Monthly Archives: November 2020

Most Retirement Contribution Limits Hold Steady from 2020 to 2021

Most Retirement Contribution Limits Hold Steady from 2020 to 2021

For many retirement savers, a 401(k) serves as the cornerstone of their investment strategy. The maximum amount that people can contribute to this account is generally adjusted each year based on inflation and economic conditions.

The recently announced regulations for 2021 did not change significantly from 2020, potentially disappointing workers during a time when people are more stressed about being able to save enough for the future than ever before. The basic salary deferral for a 401(k) contribution will remain steady at $19,500, with the catch-up amount for people 50 and older remaining at $6,500.

While these numbers are not exciting for most workers, some may be able to save slightly more than they did in 2020. The overall limit for 401(k) plans and similar accounts will increase from $57,000 to $58,000 in 2021. The people who can contribute this additional $1,000 are those employed by companies with special after-tax salary deferrals, as well as self-employed individuals who have always been able to save to the limit through either solo or individual 401(k)s, as well as SEP retirement plans.

Unfortunately, contributions to individual retirement accounts (IRAs) are not increasing. The contributions to these accounts will remain capped at $6,000 with a $1,000 catch-up for people 50 or older.

More Tax Breaks Related to Retirement Savings Plans

Even if people are not able to save more money in their retirement accounts in 2021, it is important to note that many more workers will qualify for tax breaks related to their savings. In other words, you may end up owing less money while saving the same amount, so you could have more cash in your pocket to funnel into other retirement savings accounts. The most important changes to note relate to IRA phase-out amounts.

According to tax law, once income reaches a certain level, deductions for IRA contributions begin to decrease until no deduction is granted. For a single filer, the phase-out range will start at $66,000 instead of $65,000 and end at $76,000 instead of $75,000. For married couples filing jointly, the 2021 phase-out range is from $105,000 to $125,000, which is an increase of $1,000 on each end.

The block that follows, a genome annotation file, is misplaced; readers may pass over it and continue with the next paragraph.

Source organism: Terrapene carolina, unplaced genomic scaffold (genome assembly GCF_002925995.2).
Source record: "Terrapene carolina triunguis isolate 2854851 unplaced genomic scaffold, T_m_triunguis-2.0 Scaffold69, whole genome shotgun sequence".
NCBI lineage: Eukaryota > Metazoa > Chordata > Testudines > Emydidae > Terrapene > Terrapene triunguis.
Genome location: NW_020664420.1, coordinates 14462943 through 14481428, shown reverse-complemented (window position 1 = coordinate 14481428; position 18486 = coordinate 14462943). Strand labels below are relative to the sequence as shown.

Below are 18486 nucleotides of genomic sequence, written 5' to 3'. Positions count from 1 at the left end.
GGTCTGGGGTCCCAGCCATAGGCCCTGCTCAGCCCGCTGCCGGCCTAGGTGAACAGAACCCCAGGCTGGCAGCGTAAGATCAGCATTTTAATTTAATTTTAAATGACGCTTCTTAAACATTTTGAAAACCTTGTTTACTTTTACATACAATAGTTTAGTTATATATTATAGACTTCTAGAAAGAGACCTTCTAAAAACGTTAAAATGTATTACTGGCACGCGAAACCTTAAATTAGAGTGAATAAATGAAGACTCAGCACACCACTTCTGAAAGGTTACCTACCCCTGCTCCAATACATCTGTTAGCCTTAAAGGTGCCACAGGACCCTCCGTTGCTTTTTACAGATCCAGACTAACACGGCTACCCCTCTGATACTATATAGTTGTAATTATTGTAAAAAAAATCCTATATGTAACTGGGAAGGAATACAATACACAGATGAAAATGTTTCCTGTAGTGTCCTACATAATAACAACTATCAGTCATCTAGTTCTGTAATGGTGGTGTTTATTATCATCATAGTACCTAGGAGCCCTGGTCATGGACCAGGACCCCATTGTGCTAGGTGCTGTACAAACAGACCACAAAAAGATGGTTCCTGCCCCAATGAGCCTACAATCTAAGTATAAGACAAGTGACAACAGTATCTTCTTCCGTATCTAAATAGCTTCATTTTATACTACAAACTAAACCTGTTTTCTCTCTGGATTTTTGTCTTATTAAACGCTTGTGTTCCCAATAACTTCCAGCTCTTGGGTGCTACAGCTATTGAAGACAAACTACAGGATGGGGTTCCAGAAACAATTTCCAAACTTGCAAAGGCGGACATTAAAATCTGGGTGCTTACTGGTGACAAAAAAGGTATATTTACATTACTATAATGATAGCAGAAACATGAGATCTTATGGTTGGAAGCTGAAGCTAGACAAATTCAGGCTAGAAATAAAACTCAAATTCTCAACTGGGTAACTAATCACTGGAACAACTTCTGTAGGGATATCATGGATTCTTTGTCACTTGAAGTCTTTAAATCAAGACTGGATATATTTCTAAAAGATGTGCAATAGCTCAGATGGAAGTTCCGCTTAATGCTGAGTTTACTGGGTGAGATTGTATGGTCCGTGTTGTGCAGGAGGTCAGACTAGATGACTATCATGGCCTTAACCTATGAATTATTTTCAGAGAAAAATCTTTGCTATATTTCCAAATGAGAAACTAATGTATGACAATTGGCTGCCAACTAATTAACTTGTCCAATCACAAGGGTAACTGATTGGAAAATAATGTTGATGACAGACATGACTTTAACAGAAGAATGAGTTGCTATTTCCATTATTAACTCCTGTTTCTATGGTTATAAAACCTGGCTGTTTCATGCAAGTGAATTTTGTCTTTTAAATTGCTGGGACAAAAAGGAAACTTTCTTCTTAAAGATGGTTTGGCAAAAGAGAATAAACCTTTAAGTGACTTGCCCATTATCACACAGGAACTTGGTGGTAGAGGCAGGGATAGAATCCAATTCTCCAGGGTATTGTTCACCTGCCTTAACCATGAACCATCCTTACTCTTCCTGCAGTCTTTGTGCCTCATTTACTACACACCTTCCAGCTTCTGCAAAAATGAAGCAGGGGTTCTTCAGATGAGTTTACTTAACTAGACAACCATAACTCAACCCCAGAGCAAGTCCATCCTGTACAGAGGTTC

If a couple is married and the spouse contributing to an IRA is not covered by a workplace retirement plan while the other is, the phase-out range for 2021 is $198,000 to $208,000, increased from $196,000 to $206,000 for 2020. However, for a married person filing a separate return who is covered by a workplace retirement plan, the upper limit of the phase-out is $10,000, which is unchanged from 2020. This range is not subject to an annual cost-of-living adjustment.

One of the best alternative retirement savings accounts for people who have more money to put away after contributing to a 401(k) is a Roth IRA. This account allows after-tax money to be invested and grow without taxation. Then, distributions are made without any taxes due. The amount that can be contributed to a Roth IRA is based on income, specifically modified adjusted gross income. The limits have been slightly increased for 2021 to $125,000 if single and $198,000 if married and filing jointly. Above this amount, contribution limits start to phase out as with a traditional IRA. The upper limit of being able to contribute will be $140,000 for single individuals and $208,000 for married people filing jointly. A married person filing a separate return gets phased out at $10,000.

One of the most exciting tax developments for 2021 is the increase in income limit for the Saver’s Credit. This tax credit is meant to encourage people who earn low and moderate incomes to save for retirement. A tax credit is a complete deduction in the amount due. For 2021, the caps for this tax credit have been increased to $33,000 for single filers, $49,500 for a head-of-household filer, and $66,000 for joint filers. These increases may encourage people with less income to save since the money is basically free for those who qualify.

The 2021 Situation for Some Less Common Retirement Plans

While 401(k)s and IRAs remain the most popular types of retirement savings vehicles, other types of accounts may be affected by the new 2021 figures. The SIMPLE plan, for example, which is meant for small companies, has contributions limits unchanged at $13,500, with a catch-up limit of $3,000 for people 50 and older. For SEP IRAs and solo 401(k)s, the limit goes from $57,000 to $58,000, as already mentioned. However, the compensation limit used to calculate savings also increases from $285,000 to $290,000 in 2021.

For a defined benefit plan, which is sort of like an individual pension plan for self-employed individuals, the limit is steady at $230,000. Finally, the dollar limit on IRA or 401(k) investments in a qualified longevity annuity contract also stays steady at $135,000.